A Young Person’s Perspective on Authority and Sexuality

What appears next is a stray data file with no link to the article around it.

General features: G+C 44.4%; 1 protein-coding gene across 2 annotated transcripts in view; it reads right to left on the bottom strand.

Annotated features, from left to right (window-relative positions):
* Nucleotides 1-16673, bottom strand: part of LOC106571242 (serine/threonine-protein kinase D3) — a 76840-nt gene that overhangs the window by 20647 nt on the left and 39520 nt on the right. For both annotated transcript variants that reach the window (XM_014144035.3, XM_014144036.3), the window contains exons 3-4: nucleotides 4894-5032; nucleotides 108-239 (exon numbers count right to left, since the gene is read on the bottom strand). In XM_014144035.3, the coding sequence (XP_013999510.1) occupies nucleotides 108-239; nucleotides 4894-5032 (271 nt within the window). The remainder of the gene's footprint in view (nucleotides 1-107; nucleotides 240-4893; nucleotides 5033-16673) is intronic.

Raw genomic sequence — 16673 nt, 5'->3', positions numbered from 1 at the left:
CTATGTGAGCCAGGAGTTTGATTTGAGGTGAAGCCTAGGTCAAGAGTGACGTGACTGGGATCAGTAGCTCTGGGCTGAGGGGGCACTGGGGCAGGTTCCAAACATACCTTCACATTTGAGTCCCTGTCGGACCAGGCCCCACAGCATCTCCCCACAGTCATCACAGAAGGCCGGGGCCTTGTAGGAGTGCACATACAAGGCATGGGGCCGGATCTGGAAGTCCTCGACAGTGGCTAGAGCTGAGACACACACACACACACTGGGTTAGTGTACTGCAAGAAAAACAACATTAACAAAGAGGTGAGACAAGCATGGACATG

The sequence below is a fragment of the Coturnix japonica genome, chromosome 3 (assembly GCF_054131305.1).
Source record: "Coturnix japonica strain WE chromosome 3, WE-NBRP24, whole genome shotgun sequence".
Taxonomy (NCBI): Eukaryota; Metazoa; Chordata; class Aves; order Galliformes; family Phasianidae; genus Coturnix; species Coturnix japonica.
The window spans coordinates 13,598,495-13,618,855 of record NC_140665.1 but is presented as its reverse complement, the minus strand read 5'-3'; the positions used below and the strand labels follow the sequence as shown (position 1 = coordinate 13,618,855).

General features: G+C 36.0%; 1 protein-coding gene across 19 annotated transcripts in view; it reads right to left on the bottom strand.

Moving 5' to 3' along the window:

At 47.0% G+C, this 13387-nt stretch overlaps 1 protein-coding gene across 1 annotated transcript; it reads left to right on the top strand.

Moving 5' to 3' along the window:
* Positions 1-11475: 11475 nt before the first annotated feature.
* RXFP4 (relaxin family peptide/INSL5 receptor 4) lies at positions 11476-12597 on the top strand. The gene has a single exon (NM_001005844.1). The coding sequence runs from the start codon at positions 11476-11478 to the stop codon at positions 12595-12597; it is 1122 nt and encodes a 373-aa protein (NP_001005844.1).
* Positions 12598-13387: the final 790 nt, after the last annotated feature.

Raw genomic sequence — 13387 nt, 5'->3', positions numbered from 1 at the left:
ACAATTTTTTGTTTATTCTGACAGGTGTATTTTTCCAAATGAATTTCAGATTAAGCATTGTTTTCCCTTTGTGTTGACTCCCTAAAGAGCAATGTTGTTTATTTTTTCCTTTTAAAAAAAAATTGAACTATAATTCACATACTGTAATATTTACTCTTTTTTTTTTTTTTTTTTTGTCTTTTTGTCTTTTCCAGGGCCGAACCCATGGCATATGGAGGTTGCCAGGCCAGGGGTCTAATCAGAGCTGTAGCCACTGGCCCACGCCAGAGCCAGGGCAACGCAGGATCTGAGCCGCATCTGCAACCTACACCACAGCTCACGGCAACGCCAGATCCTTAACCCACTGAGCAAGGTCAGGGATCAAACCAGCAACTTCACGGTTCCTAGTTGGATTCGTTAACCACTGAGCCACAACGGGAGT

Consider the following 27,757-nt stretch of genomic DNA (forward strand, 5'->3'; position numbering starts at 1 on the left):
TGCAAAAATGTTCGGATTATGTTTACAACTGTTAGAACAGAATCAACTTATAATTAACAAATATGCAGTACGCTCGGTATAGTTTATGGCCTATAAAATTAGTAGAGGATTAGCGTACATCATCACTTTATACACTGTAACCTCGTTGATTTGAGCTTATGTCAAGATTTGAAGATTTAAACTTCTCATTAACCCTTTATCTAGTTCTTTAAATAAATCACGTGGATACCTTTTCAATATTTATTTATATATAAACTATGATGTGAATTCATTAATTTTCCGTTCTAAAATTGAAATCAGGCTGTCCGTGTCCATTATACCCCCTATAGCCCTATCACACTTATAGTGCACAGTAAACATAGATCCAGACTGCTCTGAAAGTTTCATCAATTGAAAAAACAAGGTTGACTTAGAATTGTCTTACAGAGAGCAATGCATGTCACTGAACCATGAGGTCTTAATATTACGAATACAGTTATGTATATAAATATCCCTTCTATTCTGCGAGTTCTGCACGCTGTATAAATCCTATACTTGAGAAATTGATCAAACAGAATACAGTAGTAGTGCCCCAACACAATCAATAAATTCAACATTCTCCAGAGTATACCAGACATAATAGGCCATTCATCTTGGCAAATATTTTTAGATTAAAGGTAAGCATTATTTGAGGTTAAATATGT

In the cult American TV show, Ally McBeal is a successful young lawyer, an intelligent, witty young woman who is attractive, skinny and suffering from the neurosis of modern youth. She believes in justice, love and freedom, and in a strange sense of destiny in her personal relationships. Her legal and personal philosophy is at once “issue” based and deeply person-centred. She embodies the belief that no authority is beyond challenge. One of the unusual hallmarks of this slightly wacky comedy is the portrayal of a woman with a vivid and imaginative inner life. This quirky internal world of conflicting fears, desires and fantasies plays a central role in this drama-comedy. She certainly seems to believe in a spiritual life, but rejects much of what might be considered “Tradition”. In court and in her other relationships she establishes authority through a combination of personal relationship, emotional manipulation, flirtation and reasoned argument. Sex plays a central role. Much of the visual text is an exploration of the experiences of sexuality and the attempt to find a permanent soul mate with whom to share intimacy and in particular someone who will affirm and balance her inner world. Like the equally popular Friends it draws a considerable youth audience, especially women. Both represent the cappuccino culture of instant and continuous leisure. Both represent a neatly seamed world of Western, middle class values. Both speak to the confusion, neurosis and fragmentation of consensus in Anglo-American society, both portray something of the range of values from which young people pick their own philosophy of life. Both shows drip feed their values through the powerful medium of light entertainment and humour.